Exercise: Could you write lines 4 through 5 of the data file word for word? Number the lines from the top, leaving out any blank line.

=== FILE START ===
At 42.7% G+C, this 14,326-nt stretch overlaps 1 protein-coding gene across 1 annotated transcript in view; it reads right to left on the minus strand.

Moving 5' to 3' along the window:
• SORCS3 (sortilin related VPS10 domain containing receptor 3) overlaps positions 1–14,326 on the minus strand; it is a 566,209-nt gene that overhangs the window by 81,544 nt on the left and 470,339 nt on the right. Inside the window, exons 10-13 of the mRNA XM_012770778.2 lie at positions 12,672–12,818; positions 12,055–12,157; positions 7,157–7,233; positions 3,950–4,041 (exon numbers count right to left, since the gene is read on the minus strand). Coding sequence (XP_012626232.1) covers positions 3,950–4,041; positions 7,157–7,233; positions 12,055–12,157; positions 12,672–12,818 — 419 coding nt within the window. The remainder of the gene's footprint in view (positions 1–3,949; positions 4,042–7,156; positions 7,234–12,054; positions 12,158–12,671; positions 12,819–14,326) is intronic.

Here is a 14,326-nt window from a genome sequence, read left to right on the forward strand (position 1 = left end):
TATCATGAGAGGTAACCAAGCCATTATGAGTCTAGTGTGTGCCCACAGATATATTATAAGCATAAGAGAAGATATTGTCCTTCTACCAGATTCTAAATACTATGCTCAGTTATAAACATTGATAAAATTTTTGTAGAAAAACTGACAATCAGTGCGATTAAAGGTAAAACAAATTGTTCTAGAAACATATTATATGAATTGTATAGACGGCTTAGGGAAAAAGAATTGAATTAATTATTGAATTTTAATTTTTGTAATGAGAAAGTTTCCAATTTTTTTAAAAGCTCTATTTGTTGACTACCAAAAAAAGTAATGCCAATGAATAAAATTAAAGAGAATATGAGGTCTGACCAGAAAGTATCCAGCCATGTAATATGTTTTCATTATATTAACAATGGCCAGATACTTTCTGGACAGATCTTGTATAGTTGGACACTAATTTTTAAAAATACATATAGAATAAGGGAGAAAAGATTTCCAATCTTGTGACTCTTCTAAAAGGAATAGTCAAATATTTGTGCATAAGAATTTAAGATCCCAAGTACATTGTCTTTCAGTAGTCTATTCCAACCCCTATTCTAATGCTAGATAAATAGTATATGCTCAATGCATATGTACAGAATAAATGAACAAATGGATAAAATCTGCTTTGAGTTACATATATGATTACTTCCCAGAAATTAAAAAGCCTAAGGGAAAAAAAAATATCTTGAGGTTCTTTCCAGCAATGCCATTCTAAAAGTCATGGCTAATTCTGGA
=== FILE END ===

Here is a 14,326-nt window from a genome sequence, read left to right on the forward strand (position 1 = left end):
TATCATGAGAGGTAACCAAGCCATTATGAGTCTAGTGTGTGCCCACAGATATATTATAAGCATAAGAGAAGATATTGTCCTTCTACCAGATTCTAAATACTATGCTCAGTTATAAACATTGATAAAATTTTTGTAGAAAAACTGACAATCAGTGCGATTAAAGGTAAAACAAATTGTTCTAGAAACATATTATATGAATTGTATAGACGGCTTAGGGAAAAAGAATTGAATTAATTATTGAATTTTAATTTTTGTAATGAGAAAGTTTCCAATTTTTTTAAAAGCTCTATTTGTTGACTACCAAAAAAAGTAATGCCAATGAATAAAATTAAAGAGAATATGAGGTCTGACCAGAAAGTATCCAGCCATGTAATATGTTTTCATTATATTAACAATGGCCAGATACTTTCTGGACAGATCTTGTATAGTTGGACACTAATTTTTAAAAATACATATAGAATAAGGGAGAAAAGATTTCCAATCTTGTGACTCTTCTAAAAGGAATAGTCAAATATTTGTGCATAAGAATTTAAGATCCCAAGTACATTGTCTTTCAGTAGTCTATTCCAACCCCTATTCTAATGCTAGATAAATAGTATATGCTCAATGCATATGTACAGAATAAATGAACAAATGGATAAAATCTGCTTTGAGTTACATATATGATTACTTCCCAGAAATTAAAAAGCCTAAGGGAAAAAAAAATATCTTGAGGTTCTTTCCAGCAATGCCATTCTAAAAGTCATGGCTAATTCTGGA